Prior to entering the dairy industry in 2009, Steven flew helicopters in Canada and New Zealand while Hayley taught PE, Health and Science at Gore High School for 10 years.

Future farming goals include paying off as much debt as possible whilst keeping the farm to a high standard and building a new family home.

Third place went to Jason Checketts, who spent seven years managing sheep and beef properties before entering the dairy industry and has always wanted to enter the Awards. “I was talked into it this year!” He won $4,250 in prizes.

Jason is a Lower Order Share-milker on John Douglas’ 398ha farm at Lumsden, where he milks 960 cows.

Jason (31) says having a progressive attitude and always being open to new ideas and opportunities has stood him in good stead. “I’m fully involved in every aspect of the business from putting cups on cows to doing the payroll and all the financial side,” he says.

“I’m proud of setting a record production at my last two share-milking positions, and am on track to the same in my current one.”

Future farming goals include gaining a 50:50 share-milking position then moving into farm ownership. “I enjoy being outdoors, working with animals and machinery. Every day is different.”

Women were represented strongly in the 2018 Southland-Otago Dairy Manager of the Year competition, achieving both first and second places, with 32-year-old Jaime McCrostie named the winner.

Jaime won $9,200 in prizes and is the Farm Manager for her employer Steve Smith and farm owners AB Lime on the 370ha, 930-cow farm at Winton.

“I love cows and I love being outside working with stock. I love the multi-disciplinary challenges on-farm and that there is always something new to be learning,” says Jaime.

Jaime believes one of the benefits of entering the Awards is that the process highlights areas for improvement. “It also forces you to consolidate all your farm data and help benchmark, reflect and justify decisions.”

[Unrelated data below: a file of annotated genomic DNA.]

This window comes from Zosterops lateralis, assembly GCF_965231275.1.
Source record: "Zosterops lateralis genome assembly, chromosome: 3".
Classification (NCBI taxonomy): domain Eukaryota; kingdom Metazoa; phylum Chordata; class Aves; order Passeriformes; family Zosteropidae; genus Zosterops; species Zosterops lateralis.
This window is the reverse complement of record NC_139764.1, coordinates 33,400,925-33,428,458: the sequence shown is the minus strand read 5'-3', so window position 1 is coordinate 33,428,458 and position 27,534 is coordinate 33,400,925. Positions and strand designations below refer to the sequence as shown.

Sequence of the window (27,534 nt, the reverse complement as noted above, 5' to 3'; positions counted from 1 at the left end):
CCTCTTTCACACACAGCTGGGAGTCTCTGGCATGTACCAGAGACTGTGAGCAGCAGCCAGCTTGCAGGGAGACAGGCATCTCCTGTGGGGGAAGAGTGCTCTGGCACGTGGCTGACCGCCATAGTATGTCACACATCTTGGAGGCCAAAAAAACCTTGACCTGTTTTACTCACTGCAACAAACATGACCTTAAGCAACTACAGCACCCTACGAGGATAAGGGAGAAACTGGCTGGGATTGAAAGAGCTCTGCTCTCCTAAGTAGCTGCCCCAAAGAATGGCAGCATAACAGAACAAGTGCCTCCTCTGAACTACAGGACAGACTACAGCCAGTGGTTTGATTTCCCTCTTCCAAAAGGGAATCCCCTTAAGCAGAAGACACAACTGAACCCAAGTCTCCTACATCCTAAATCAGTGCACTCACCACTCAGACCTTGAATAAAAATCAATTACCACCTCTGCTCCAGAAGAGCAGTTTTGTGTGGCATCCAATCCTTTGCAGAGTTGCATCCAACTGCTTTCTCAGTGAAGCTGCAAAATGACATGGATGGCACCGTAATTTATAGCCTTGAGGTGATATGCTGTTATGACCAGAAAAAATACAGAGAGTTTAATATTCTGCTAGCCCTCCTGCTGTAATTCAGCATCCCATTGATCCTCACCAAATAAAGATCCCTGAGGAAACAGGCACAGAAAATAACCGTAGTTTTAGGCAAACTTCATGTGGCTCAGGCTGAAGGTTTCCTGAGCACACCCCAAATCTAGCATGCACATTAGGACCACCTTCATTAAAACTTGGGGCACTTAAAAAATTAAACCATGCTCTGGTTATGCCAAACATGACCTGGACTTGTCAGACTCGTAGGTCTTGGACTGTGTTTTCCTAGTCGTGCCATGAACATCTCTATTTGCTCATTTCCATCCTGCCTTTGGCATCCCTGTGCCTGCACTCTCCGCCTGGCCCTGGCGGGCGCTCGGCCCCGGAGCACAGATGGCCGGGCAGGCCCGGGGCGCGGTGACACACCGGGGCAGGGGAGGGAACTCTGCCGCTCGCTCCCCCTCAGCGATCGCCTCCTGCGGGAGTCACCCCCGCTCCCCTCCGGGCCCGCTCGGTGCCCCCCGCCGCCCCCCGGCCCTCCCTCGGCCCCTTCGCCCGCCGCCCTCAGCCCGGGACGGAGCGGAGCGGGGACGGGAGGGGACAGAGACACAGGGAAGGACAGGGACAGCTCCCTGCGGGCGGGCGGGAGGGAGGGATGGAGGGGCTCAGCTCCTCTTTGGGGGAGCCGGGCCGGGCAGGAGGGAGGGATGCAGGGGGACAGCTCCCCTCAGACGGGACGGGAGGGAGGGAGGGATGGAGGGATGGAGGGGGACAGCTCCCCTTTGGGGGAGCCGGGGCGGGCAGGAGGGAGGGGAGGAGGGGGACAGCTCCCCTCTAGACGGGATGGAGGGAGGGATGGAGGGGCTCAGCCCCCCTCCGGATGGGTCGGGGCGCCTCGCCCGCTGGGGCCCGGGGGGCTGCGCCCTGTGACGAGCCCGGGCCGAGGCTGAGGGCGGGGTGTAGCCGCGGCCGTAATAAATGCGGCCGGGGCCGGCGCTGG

Jaime (32) holds a Degree in Physical Education and a Diploma in Agribusiness Management and was previously a Programme Coordinator for Project K with the Foundation for Youth Development. She still gives of her time to the Family Works Big Buddy programme.

She aims to move into an overseer role to make the most of her organisational skills, her developing management skills and her expanding knowledge around human resources and health and safety.

Invercargill Farm Manager Chloe Mackle, aged 25 years, was second in the Dairy Manager competition, winning $5,000 in prizes.

Chloe sees the Awards experience as a great chance to network and gain confidence. “The judge’s feedback is a very valuable tool, and it’s an opportunity to benchmark yourself against other industry leaders,” she says.

Currently working for Albert Buchanan on his 115ha property, milking 350 cows, Chloe believes one of the strengths of the business lies in the excellent team of people she works with. “My boss and I make a great team. We make timely and accurate decisions and we are proactive rather than reactive.”

“The cows are another strength, they pay the wages at the end of the day. These cows have adapted, stayed healthy and pumped milk out for us all season long,” says Chloe.

24-year-old Gore Farm Manager James Matheson placed third and won $2,250 in prizes. James works on Chris Lawlor’s 280ha farm, milking 650 cows.

James entered the dairy industry upon leaving high school, as he saw many career opportunities. “I love the challenges and diversity within the dairy industry,” he says.

“Dealing with two low pay-out years was challenging however I’m proud I’ve purchased my first block of land which I will take over in June this year.”

The 2018 Southland-Otago Dairy Trainee of the Year, Simone Smail, entered the awards to meet like-minded people who are passionate and want to progress in the industry. “I wanted to challenge myself,” she says. “You never lose, you either win or learn.”

This is the 24-year-old’s third full season dairy farming, and she is currently herd Manager on a Invercargill City Council farm, working for Steve and Tracy Henderson on the 780-cow, 310ha property at Invercargill. Simone won $6,380 in prizes.